Mills talks tough; charges leaders to cut 'parasitic' colonial cord
Ghana's president, Prof. Atta Mills, feels indignant about the failure of some African countries to sever, what he terms, their umbilical cords from their colonial masters and, by extension, western powers.
Speaking against recent foreign interventions on the continent, the president suggested that these so-called 'masters' are cruelly usurping the sovereignty of vulnerable African states and imposing their wishes on them.
“Some countries still believe that countries in Africa should be able to dance to their tunes; unfortunately, some of us also find it very difficult to break the umbilical cords that link us to those countries.”
President Atta Mills was speaking to African diplomats at the Ghana Chancery in Ottawa, Canada as part of his trip to that country.
Without mincing words, Prof. Mills told his colleague African leaders that: “We must take bold steps forward to be able to do this.”
Analysts believe the president's assertions were borne out of NATO's invasion of Libya, which toppled the country's decades-old leader, Muammar Qaddafi; and the latest threat from UK's Prime Minister, David Cameron, intimidating countries to respect gay right or face aid cuts.
President Mills, who has defiantly rejected Mr Cameron's threat, maintained: “What is happening in Africa is not very pleasant, very palatable, and something that we can be proud of.”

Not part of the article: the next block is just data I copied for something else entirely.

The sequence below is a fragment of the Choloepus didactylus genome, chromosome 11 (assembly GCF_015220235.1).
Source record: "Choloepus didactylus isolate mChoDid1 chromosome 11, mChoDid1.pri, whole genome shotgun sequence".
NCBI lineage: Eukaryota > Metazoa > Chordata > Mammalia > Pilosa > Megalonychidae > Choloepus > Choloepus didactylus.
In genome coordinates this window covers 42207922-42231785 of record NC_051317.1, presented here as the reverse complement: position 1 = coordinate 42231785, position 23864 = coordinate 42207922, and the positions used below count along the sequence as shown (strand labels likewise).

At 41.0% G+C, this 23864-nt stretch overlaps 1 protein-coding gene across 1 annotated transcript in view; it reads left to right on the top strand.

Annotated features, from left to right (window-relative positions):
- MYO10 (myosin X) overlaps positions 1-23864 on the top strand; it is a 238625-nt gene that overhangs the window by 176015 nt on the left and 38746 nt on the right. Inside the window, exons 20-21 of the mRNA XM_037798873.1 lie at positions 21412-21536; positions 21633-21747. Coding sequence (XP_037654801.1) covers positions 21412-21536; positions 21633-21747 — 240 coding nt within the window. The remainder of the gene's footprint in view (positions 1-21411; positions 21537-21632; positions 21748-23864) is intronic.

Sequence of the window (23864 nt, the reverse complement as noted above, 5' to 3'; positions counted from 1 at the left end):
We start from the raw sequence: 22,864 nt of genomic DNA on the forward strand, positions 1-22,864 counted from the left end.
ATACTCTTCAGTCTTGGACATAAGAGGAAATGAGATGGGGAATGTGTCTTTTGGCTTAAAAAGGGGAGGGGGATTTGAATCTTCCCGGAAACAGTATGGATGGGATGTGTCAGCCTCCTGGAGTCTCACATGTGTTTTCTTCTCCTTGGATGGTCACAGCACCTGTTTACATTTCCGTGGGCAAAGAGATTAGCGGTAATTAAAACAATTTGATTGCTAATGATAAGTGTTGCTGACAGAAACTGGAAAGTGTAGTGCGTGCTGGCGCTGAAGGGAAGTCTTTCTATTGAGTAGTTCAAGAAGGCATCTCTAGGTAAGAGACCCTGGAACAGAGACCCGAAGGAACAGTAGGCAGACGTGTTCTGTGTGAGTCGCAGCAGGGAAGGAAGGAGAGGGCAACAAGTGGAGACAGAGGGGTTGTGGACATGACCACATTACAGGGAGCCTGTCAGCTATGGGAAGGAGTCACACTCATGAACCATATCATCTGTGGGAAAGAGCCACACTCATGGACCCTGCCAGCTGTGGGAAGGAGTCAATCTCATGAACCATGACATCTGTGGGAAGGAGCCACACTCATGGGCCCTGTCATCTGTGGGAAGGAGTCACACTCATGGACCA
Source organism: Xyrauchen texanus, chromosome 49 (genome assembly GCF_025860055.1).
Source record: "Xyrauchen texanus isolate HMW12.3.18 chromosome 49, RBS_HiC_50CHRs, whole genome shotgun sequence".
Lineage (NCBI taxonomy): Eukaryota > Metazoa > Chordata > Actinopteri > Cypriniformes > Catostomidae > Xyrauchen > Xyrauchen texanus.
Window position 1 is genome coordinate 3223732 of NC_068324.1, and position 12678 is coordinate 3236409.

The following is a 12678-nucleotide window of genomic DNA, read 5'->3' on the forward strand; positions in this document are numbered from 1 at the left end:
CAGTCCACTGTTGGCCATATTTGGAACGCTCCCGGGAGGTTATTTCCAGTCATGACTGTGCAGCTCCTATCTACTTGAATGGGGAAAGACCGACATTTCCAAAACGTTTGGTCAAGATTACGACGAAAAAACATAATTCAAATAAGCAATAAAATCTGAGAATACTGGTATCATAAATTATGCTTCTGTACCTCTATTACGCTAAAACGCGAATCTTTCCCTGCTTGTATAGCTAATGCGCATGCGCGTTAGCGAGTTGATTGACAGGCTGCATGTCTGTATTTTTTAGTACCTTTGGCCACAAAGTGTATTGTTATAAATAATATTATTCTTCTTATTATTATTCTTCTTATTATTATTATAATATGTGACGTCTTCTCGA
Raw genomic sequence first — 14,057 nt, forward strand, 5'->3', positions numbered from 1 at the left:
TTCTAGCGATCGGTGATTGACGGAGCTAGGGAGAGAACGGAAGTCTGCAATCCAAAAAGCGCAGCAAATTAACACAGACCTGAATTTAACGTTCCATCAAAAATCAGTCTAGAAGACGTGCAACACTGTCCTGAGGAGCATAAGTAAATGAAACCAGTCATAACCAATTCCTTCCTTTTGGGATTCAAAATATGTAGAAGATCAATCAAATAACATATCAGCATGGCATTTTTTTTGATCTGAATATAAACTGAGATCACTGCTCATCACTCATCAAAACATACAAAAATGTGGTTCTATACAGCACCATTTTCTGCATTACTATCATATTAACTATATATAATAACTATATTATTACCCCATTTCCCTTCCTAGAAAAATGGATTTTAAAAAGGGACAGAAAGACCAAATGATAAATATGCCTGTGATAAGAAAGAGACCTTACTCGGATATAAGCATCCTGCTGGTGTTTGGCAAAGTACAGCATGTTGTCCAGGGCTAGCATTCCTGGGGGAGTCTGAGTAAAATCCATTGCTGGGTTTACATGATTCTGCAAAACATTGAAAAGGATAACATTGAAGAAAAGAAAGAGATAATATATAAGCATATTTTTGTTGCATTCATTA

Warning that the trend of recent foreign interventions could have serious repercussions on the continent, President Atta Mills asked his colleague leaders to stand up against foreign dictatorship.
“We as African leaders have to sit down and ask ourselves; what have we done wrong? You see, if you allow others to dictate for you, if you allow others to take your destiny in their own hands, you have no control over how they are going to direct you.
"For far too long we listened to others, now it is not the questions of they talking to us, they are now acting the way they see best, which is not always in our best interest.”
International relations expert, Dr. Niyi Alabi commended President Mills for making such a bold statement, and hoped his peers would be enthused about his position.
“I must say [I'm] quite impressed with this kind of approach, because it is the kind of language that I have been expecting from our leaders to at least let the so-called developed world know that we cannot be doing their bidding [and] always going to them cup in hand.”